Mueller Research Group

Department of Physics

Laboratory of Atomic and Solid State Physics

Cornell UniversityIthaca, NY • 14853

em256@cornell.edu • (607)255-1568

Ultracold Atom Theory

Overview

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News from our Group

  • The Fate of Quantum Solitons in Ultracold Gases

    Physical systems often exhibit rich spatial structures — be they domains in a magnet, or the distribution of matter in the universe. Dutta and Mueller from Cornell University conducted a theoretical study of ripples which form in a gas cooled near absolute zero, where the rules of quantum mechanics dominate. Previous theory and experiments have shown that these matter-wave “solitons” or “solitary waves” are very long lived, and hence play an important role in the dynamics of cold fluids. Dutta and Mueller explored the interactions within a large array of solitons. They found a variety of unexpected collective motions, including an instability where pairs of solitons collide and annihilate. They found that the instability could be prevented by magnetizing the gas — forming an exotic quantum state first discussed in the 1960’s in the context of superconductors with magnetic impurities. Finding physical systems which display this Fulde-Ferrell-Larkin-Ovchinnikov phase has been difficult, and their work provides an explicit recipe for generating it. Their work will also be important for developing a broader understanding of quantum non-equilibrium dynamics, and guide the next generation of quantum gas experiments. arxiv:1612.04845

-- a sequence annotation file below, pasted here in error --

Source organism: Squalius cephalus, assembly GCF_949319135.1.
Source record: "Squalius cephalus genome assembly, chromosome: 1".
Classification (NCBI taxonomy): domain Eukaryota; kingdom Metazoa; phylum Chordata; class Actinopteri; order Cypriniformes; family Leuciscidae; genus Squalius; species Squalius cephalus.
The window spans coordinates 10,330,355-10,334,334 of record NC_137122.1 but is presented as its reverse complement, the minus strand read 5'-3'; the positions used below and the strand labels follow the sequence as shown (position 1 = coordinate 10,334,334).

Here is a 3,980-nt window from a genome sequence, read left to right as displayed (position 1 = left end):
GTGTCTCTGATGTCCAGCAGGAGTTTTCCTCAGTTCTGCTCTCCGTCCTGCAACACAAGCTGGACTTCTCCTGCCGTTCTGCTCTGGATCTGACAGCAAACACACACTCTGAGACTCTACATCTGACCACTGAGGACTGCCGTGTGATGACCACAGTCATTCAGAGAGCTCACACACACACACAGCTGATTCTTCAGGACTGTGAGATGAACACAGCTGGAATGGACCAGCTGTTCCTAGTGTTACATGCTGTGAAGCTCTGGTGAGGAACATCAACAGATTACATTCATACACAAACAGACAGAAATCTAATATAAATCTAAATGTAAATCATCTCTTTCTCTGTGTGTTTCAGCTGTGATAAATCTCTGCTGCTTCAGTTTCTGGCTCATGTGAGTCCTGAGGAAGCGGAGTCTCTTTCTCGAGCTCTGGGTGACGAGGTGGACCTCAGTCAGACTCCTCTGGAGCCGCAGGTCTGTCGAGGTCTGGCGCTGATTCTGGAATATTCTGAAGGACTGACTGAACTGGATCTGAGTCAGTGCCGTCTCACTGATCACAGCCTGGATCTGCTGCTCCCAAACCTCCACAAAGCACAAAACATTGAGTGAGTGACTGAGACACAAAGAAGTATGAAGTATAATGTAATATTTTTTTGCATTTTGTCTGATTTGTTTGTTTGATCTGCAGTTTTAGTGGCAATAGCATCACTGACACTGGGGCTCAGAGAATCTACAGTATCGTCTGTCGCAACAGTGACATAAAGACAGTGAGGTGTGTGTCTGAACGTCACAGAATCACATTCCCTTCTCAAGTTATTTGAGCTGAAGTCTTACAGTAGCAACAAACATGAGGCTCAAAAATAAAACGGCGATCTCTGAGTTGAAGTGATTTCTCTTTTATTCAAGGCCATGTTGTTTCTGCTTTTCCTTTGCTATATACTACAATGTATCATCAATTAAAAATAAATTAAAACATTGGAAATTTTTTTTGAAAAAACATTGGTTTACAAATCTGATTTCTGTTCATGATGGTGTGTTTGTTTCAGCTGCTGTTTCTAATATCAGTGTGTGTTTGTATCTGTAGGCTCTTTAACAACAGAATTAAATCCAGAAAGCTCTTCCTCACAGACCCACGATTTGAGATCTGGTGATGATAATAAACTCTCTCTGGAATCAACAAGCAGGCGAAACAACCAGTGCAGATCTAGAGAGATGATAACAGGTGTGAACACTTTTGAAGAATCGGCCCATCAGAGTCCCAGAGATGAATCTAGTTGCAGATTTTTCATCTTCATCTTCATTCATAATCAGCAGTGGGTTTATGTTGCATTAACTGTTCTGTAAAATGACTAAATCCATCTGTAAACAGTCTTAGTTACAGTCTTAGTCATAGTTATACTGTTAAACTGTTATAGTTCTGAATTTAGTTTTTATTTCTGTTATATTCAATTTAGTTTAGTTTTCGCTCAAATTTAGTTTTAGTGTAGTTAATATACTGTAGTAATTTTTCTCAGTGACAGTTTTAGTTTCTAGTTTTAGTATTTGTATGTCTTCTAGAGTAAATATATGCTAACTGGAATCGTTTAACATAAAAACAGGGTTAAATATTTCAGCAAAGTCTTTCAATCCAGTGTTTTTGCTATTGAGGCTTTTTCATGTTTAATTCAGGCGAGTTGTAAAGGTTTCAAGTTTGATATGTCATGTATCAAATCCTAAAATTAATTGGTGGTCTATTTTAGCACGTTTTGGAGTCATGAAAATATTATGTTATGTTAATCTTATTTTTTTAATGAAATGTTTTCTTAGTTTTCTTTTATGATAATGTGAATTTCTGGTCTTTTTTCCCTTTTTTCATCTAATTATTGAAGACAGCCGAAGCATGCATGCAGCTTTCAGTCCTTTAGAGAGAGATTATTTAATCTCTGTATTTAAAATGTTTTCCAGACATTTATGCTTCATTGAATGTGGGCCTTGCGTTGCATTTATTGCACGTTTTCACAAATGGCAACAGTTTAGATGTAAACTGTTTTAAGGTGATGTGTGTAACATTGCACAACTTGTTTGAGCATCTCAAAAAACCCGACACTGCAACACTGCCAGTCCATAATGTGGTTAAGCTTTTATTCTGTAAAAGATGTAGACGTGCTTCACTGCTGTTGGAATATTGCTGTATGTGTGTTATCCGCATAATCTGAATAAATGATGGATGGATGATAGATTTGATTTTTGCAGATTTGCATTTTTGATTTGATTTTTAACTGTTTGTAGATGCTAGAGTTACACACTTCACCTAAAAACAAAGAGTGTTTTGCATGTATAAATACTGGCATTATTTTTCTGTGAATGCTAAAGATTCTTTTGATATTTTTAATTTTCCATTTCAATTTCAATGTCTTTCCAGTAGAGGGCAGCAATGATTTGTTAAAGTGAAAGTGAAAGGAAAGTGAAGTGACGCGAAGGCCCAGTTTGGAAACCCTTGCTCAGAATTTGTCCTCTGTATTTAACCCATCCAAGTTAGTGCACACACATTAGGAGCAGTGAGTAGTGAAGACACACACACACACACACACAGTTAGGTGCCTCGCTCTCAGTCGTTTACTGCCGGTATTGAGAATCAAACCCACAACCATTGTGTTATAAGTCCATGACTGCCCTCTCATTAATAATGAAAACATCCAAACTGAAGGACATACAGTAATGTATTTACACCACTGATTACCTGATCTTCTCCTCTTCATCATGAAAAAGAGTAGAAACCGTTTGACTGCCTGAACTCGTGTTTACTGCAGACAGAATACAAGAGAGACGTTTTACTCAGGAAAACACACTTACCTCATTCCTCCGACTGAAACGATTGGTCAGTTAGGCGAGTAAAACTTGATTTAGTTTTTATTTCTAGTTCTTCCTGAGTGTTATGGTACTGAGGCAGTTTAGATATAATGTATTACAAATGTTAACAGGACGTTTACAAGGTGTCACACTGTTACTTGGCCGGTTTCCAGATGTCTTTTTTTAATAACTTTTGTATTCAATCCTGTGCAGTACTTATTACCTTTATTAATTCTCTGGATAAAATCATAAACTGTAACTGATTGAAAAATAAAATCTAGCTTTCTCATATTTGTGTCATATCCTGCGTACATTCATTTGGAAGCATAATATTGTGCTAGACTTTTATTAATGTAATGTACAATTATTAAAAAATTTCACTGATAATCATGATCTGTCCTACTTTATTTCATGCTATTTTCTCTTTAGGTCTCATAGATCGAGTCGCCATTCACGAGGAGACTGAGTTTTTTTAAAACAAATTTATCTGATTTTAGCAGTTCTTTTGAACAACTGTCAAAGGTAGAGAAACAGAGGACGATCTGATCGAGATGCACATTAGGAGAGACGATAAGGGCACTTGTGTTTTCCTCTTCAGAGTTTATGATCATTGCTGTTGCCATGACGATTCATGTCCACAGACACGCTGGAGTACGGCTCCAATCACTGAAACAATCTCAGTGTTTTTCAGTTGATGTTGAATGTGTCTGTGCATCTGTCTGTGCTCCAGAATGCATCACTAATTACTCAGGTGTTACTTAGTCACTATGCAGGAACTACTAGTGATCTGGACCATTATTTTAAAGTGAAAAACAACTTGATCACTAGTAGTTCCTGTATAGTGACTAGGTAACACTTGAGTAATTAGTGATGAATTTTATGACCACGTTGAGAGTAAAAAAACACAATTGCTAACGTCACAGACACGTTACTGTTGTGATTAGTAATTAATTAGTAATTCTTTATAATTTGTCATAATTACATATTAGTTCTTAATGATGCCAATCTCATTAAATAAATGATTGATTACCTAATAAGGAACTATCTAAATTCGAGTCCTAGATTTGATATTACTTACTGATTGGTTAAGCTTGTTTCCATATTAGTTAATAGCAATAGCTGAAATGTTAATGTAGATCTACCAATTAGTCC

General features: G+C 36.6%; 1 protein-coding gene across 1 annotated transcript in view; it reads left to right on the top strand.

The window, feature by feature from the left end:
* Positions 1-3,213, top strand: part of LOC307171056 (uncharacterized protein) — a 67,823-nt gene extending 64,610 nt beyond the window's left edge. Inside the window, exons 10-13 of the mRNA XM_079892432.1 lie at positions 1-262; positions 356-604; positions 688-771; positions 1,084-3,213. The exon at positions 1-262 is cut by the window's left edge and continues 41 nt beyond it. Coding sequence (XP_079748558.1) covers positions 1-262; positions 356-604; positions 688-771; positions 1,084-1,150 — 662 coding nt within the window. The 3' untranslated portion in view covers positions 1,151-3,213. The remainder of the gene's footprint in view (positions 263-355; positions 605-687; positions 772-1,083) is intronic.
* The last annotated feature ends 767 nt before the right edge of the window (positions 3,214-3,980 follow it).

Research

[ Ultracold GasesVortices and Topological DefectsBEC-BCS CrossoverRF SpectroscopyPublicationsPresentations ]
simulation of interference between atomic clouds

Ultracold Gases

At room temperatures the behavior of a gas of atoms is dominated by their random thermal motion. Averaged over time this gives simple descriptions in terms of thermodynamic variables such as Temperature and Pressure. As the temperature is lowered, this thermal motion is reduced. The Heisenberg uncertainty principle prevents the atoms from coming to a stop. Instead, at nanokelvin temperatures, quantum mechanics dictates the properties of these atomic gases. We study this strange and beautiful form of quantum matter. (more)